These stories are particularly poignant for anyone who grew up gay in America’s desolate places, but Corcoran speaks...



In this debut book of interconnected stories, Corcoran writes fiercely about the lifelong effects of growing up in a small town on those who leave and those who stay.

He sets the scene in “Appalachian Swan Song,” describing the West Virginia hamlet where these stories are set. “We were mountain people,” Corcoran writes. “The mountains were in our voices and on our worn clothes. We were as sturdy as our old oak trees, everlasting, never changing. We were survivors and subsisters.” The core here is the title story, “The Rope Swing,” about a teenage boy frightened of his growing attraction to a male friend. The internal and external conflicts of gay men are a central theme in “Through the Still Hours,” about a man’s yearning to recapture the passions of his youth. The author turns to the lives of women in “Pauly’s Girl,” about a woman rebuilding her life after losing her platonic partner, and “Felicitations,” a story about a pregnant genetic counselor that is Carver-esque in its dry compassion. The remaining stories are mostly about the reverberations our lives have on us. “Hank the King” finds an aging raconteur struggling with the question of whether he is a good man. “Excavation” finds two teens on the verge of graduation descending into an abandoned school slated for demolition. Corcoran finishes off the collection with two deeply personal stories, “Brooklyn, 4 A.M.” and “A Touch,” which are all about the realization that even if we end up far from home, part of that place and time catches up with us. Corcoran is a remarkably empathetic writer whose subtle portraits capture undeniably tender moments in the lives of his characters.

These stories are particularly poignant for anyone who grew up gay in America’s desolate places, but Corcoran speaks eloquently to all facets of the human condition.

Pub Date: April 1, 2016

ISBN: 978-1-943665-11-2

Page Count: 176

Publisher: Vandalia Press/West Virginia Univ.

Review Posted Online: Jan. 21, 2016

Kirkus Reviews Issue: Feb. 1, 2016

Did you like this book?

No Comments Yet



What's most worthy in this hefty, three-part volume of still more Hemingway is that it contains (in its first section) all the stories that appeared together in the 1938 (and now out of print) The Fifth Column and the First Forty-Nine Stories. After this, however, the pieces themselves and the grounds for their inclusion become more shaky. The second section includes stories that have been previously published but that haven't appeared in collections—including two segments (from 1934 and 1936) that later found their way into To Have and Have Not (1937) and the "story-within-a-story" that appeared in the recent The garden of Eden. Part three—frequently of more interest for Flemingway-voyeurs than for its self-evident merits—consists of previously unpublished work, including a lengthy outtake ("The Strange Country") from Islands in the Stream (1970), and two poor-to-middling Michigan stories (actually pieces, again, from an unfinished novel). Moments of interest, but luckiest are those who still have their copies of The First Forty-Nine.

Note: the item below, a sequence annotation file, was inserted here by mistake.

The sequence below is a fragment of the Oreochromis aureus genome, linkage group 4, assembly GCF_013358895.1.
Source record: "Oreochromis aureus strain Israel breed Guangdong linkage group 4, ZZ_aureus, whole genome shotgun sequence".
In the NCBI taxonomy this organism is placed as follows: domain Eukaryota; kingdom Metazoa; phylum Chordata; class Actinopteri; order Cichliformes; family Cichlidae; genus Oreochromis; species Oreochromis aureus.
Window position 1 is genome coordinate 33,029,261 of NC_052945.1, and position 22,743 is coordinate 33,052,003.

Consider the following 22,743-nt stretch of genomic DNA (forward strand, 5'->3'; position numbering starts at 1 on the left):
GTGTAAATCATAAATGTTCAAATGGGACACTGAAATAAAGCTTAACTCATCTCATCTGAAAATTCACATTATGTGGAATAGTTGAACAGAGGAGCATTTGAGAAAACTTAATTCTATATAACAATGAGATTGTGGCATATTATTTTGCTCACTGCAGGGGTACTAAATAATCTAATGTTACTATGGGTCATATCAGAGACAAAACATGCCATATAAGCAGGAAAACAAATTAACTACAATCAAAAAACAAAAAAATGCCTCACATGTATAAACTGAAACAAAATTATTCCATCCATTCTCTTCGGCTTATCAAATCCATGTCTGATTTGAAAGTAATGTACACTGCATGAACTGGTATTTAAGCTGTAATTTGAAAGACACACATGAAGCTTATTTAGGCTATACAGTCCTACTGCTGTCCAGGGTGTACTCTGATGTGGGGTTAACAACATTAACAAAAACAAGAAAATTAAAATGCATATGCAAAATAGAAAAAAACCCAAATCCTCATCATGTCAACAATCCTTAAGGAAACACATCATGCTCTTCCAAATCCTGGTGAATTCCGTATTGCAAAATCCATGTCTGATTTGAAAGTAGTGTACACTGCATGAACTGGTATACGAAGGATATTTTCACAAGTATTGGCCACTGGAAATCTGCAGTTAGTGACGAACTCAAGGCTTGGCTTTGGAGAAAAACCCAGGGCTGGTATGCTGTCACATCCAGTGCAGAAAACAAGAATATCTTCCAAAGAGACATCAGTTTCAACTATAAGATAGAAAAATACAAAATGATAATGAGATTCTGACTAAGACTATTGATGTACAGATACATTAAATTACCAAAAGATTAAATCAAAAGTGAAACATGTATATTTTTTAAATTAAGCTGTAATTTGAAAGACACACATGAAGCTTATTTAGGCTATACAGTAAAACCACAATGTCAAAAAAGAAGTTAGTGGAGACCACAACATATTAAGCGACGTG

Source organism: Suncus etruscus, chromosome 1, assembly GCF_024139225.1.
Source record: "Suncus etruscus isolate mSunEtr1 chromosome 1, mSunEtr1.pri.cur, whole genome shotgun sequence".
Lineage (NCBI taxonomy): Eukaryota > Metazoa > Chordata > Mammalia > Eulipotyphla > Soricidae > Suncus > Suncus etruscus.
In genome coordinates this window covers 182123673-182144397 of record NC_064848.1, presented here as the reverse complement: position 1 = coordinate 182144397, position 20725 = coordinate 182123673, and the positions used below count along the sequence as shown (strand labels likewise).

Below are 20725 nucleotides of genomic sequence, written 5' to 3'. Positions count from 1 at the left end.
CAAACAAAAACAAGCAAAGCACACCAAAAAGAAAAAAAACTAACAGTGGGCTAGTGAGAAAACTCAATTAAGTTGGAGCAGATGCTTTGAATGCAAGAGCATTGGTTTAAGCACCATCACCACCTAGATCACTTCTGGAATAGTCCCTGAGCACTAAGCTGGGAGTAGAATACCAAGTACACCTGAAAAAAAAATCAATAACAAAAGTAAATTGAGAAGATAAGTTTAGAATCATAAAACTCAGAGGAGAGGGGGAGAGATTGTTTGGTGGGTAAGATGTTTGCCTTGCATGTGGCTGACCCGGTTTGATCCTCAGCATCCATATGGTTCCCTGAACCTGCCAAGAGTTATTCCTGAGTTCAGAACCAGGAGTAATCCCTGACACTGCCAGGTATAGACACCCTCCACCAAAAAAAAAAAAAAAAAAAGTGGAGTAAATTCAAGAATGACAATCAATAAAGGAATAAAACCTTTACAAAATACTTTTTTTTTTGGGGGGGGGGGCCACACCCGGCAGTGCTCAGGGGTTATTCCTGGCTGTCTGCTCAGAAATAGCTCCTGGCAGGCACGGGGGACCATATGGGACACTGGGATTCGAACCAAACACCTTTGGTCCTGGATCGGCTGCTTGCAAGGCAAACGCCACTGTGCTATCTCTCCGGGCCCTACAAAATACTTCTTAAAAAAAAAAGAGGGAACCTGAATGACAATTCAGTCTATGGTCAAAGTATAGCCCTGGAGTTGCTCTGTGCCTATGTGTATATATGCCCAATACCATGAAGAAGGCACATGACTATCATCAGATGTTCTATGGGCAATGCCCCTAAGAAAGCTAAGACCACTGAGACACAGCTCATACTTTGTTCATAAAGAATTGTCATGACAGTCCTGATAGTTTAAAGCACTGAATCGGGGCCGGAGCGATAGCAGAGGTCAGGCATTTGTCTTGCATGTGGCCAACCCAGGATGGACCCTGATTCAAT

Pub Date: Dec. 2, 1987

ISBN: 0684843323

Page Count: 666

Publisher: Scribner

Review Posted Online: Oct. 7, 2011

Kirkus Reviews Issue: Nov. 15, 1987

Did you like this book?

No Comments Yet


It's being called a novel, but it is more a hybrid: short-stories/essays/confessions about the Vietnam War—the subject that O'Brien reasonably comes back to with every book. Some of these stories/memoirs are very good in their starkness and factualness: the title piece, about what a foot soldier actually has on him (weights included) at any given time, lends a palpability that makes the emotional freight (fear, horror, guilt) correspond superbly. Maybe the most moving piece here is "On The Rainy River," about a draftee's ambivalence about going, and how he decided to go: "I would go to war—I would kill and maybe die—because I was embarrassed not to." But so much else is so structurally coy that real effects are muted and disadvantaged: O'Brien is writing a book more about earnestness than about war, and the peekaboos of this isn't really me but of course it truly is serve no true purpose. They make this an annoyingly arty book, hiding more than not behind Hemingwayesque time-signatures and puerile repetitions about war (and memory and everything else, for that matter) being hell and heaven both. A disappointment.

Pub Date: March 28, 1990

ISBN: 0618706410

Page Count: 256

Publisher: Houghton Mifflin

Review Posted Online: Oct. 2, 2011

Kirkus Reviews Issue: Feb. 15, 1990

Did you like this book?

No Comments Yet